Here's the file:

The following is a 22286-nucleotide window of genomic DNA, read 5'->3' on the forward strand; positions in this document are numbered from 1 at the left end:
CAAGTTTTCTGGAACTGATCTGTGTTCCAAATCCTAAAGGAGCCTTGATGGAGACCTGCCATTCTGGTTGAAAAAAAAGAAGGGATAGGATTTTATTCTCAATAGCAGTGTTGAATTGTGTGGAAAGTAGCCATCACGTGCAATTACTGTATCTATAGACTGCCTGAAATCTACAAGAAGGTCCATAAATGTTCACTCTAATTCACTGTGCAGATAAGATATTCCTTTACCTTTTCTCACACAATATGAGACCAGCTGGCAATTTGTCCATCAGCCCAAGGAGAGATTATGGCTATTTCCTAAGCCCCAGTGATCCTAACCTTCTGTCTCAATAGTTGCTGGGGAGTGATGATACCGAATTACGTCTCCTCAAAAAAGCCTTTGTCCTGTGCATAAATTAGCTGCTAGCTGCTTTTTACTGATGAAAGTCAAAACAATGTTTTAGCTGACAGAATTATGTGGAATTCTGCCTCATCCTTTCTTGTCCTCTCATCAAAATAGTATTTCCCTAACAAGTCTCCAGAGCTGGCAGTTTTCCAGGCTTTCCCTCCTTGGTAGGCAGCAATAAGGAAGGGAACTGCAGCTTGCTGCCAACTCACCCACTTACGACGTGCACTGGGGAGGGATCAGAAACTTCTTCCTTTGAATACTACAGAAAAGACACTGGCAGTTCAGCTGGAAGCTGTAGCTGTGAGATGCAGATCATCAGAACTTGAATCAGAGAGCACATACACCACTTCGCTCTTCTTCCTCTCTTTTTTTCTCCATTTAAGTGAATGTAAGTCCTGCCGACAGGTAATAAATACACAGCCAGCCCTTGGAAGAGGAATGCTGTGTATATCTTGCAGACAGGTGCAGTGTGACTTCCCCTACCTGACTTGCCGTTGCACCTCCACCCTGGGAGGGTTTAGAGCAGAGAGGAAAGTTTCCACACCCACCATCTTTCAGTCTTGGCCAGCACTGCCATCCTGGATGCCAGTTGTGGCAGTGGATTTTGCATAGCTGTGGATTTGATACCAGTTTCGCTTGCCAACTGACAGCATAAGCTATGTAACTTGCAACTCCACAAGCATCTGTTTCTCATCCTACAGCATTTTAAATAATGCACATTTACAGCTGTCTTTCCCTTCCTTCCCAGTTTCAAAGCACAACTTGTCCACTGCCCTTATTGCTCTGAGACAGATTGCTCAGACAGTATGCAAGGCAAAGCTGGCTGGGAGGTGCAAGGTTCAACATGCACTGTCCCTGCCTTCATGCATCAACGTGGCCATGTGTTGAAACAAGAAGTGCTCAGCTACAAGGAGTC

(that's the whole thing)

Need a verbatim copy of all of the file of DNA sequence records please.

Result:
The following is a 22286-nucleotide window of genomic DNA, read 5'->3' on the forward strand; positions in this document are numbered from 1 at the left end:
CAAGTTTTCTGGAACTGATCTGTGTTCCAAATCCTAAAGGAGCCTTGATGGAGACCTGCCATTCTGGTTGAAAAAAAAGAAGGGATAGGATTTTATTCTCAATAGCAGTGTTGAATTGTGTGGAAAGTAGCCATCACGTGCAATTACTGTATCTATAGACTGCCTGAAATCTACAAGAAGGTCCATAAATGTTCACTCTAATTCACTGTGCAGATAAGATATTCCTTTACCTTTTCTCACACAATATGAGACCAGCTGGCAATTTGTCCATCAGCCCAAGGAGAGATTATGGCTATTTCCTAAGCCCCAGTGATCCTAACCTTCTGTCTCAATAGTTGCTGGGGAGTGATGATACCGAATTACGTCTCCTCAAAAAAGCCTTTGTCCTGTGCATAAATTAGCTGCTAGCTGCTTTTTACTGATGAAAGTCAAAACAATGTTTTAGCTGACAGAATTATGTGGAATTCTGCCTCATCCTTTCTTGTCCTCTCATCAAAATAGTATTTCCCTAACAAGTCTCCAGAGCTGGCAGTTTTCCAGGCTTTCCCTCCTTGGTAGGCAGCAATAAGGAAGGGAACTGCAGCTTGCTGCCAACTCACCCACTTACGACGTGCACTGGGGAGGGATCAGAAACTTCTTCCTTTGAATACTACAGAAAAGACACTGGCAGTTCAGCTGGAAGCTGTAGCTGTGAGATGCAGATCATCAGAACTTGAATCAGAGAGCACATACACCACTTCGCTCTTCTTCCTCTCTTTTTTTCTCCATTTAAGTGAATGTAAGTCCTGCCGACAGGTAATAAATACACAGCCAGCCCTTGGAAGAGGAATGCTGTGTATATCTTGCAGACAGGTGCAGTGTGACTTCCCCTACCTGACTTGCCGTTGCACCTCCACCCTGGGAGGGTTTAGAGCAGAGAGGAAAGTTTCCACACCCACCATCTTTCAGTCTTGGCCAGCACTGCCATCCTGGATGCCAGTTGTGGCAGTGGATTTTGCATAGCTGTGGATTTGATACCAGTTTCGCTTGCCAACTGACAGCATAAGCTATGTAACTTGCAACTCCACAAGCATCTGTTTCTCATCCTACAGCATTTTAAATAATGCACATTTACAGCTGTCTTTCCCTTCCTTCCCAGTTTCAAAGCACAACTTGTCCACTGCCCTTATTGCTCTGAGACAGATTGCTCAGACAGTATGCAAGGCAAAGCTGGCTGGGAGGTGCAAGGTTCAACATGCACTGTCCCTGCCTTCATGCATCAACGTGGCCATGTGTTGAAACAAGAAGTGCTCAGCTACAAGGAGTC